# high frequency vs low frequency lock-in regarding signal to noise ratio

I understand that the lock-in technique came about in an effort to improve signal to noise ratio.

There are lock-in amplifiers operating in high and low frequency regimes.

In the context of signal to noise ratio, it seems what determines the noise portion is the bandwidth of your lock-in signal (since rms noise voltage at the output is proportional to the square root of the band width).

So, what are the benefits and downsides of running it at high frequencies vs low frequencies?

• HF has higher lock-in speed than LF. – Andy aka Jul 31 '18 at 14:30

## 2 Answers

Noise is only proportional to the square root of the bandwidth in the white noise region. Below the corner frequency (and in virtually all real situations there is a corner frequency) there is 1/f noise.

The lock-in moves you up into the white noise region. • Are you sure the effect is not the opposite? One problem of the Weaver and other homodyne/direct conversion receivers, is that the zero IF is in the 1/f range. Is the difference between Hf and LF, using a high IF vs a zero IF? (in which case HF lockin is why you said, and LF is what I said. [I may be talking b.s as I am not very familiar with lockin amplifiers] – Henry Crun Jul 31 '18 at 14:53
• OK, so the analog block diagrams show a direct conversion to DC, so my original comment seems to me to be right: The signal is being down converted into the 1/f range then amplified. What am I missing? If it was a commutating filter, then the bandwidth filtering would be passive and lacking 1/f noise. The amplification would be at the signal frequency after the down/filter/up conversion. – Henry Crun Jul 31 '18 at 15:23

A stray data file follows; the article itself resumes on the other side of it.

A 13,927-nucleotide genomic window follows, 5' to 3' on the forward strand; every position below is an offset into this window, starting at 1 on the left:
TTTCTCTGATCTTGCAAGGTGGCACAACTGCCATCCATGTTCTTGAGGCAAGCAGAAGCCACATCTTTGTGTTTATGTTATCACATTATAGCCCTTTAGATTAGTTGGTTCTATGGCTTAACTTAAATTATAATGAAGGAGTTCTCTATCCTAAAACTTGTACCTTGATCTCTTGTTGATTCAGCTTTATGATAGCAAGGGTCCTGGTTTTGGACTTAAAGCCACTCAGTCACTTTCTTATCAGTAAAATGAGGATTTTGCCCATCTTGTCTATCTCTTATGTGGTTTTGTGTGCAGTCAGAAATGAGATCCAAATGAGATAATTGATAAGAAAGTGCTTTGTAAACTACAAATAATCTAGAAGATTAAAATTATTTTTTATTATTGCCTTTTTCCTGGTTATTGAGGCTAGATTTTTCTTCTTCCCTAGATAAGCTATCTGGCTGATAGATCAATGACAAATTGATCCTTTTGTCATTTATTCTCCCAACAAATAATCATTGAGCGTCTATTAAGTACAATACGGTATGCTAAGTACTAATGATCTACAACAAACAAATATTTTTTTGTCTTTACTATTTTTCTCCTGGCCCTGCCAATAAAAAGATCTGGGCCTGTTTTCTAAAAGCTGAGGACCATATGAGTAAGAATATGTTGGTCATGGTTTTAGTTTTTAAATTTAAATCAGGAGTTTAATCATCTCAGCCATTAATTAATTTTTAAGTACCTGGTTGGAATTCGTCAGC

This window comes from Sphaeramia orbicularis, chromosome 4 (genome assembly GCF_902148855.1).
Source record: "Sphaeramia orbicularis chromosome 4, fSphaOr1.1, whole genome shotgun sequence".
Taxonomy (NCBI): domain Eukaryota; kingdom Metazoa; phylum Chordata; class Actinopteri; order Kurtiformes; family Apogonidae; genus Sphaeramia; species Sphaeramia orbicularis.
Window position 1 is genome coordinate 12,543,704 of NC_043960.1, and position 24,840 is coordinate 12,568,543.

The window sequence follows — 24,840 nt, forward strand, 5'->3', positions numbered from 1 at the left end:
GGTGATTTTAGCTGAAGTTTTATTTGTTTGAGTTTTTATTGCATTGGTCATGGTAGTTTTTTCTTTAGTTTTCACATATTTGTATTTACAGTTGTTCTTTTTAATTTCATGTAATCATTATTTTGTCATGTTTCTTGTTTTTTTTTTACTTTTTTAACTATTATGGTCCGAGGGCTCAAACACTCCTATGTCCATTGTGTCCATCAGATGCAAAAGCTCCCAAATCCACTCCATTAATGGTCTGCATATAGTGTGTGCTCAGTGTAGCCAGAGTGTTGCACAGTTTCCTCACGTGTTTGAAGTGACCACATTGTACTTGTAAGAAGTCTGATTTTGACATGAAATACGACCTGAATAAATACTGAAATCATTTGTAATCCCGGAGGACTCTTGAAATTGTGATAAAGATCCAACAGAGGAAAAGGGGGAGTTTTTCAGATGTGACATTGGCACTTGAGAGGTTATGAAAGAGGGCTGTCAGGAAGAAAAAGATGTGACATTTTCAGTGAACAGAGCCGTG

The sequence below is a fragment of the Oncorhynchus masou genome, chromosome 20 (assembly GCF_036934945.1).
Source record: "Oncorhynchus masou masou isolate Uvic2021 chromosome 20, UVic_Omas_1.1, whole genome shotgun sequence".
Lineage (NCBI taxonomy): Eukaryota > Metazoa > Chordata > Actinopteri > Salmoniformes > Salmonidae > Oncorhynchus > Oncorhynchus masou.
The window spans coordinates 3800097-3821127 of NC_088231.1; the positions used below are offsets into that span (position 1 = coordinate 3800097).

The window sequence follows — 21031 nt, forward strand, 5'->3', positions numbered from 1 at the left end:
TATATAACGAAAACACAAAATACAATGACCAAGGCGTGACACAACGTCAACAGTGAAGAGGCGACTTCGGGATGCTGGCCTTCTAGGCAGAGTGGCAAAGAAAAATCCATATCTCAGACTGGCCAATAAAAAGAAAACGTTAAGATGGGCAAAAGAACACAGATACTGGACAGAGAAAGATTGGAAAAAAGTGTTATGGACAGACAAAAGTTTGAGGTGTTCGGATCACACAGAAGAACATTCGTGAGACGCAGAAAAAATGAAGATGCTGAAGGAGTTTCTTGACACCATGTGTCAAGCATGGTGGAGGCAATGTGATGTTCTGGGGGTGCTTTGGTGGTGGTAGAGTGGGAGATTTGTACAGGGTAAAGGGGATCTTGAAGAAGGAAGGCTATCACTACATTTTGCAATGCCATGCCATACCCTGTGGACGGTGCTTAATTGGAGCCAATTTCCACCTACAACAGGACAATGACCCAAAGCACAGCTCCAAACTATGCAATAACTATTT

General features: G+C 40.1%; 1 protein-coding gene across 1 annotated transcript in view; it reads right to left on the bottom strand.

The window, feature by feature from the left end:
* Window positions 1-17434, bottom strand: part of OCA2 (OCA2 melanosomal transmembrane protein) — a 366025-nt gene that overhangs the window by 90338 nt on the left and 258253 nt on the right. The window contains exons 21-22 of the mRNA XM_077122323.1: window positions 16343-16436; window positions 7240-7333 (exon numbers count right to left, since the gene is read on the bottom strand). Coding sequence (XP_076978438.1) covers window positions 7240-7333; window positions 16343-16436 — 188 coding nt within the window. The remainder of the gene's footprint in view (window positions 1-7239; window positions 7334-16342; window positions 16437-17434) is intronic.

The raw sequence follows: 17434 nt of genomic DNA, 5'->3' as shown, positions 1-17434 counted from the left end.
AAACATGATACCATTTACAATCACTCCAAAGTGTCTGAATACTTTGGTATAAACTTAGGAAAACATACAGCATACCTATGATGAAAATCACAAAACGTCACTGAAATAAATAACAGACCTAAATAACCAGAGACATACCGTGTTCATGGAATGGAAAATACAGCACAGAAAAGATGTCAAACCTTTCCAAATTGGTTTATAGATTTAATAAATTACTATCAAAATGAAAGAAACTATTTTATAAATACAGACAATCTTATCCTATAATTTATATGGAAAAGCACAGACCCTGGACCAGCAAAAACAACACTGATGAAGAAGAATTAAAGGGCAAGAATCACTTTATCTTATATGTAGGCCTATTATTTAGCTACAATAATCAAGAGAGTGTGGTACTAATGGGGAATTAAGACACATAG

• @HenryCrun Usually you find some way to make the signal high frequency like energizing a low resistance sensor with a few uA at AC then the amplification is at the high frequency and you don't get the 1/f noise you would get with a DC amplifier. – Spehro Pefhany Jul 31 '18 at 15:28

Besides moving away from 1/f noise as explained by Spehro, the other advantage of moving to higher frequency, is that you are averaging more samples of the signal. (For a fixed output low pass time constant, which determines the bandwidth.) You can think of a lockin as making a measurement of the signal once every period. For N measurements your signal to noise decreases as 1/sqrt(N). This is most important when there is a lot of noise. (ie. for a 1 sec time constant, 100 Hz modulation would give you N=100, for 10 kHz, N=10k.)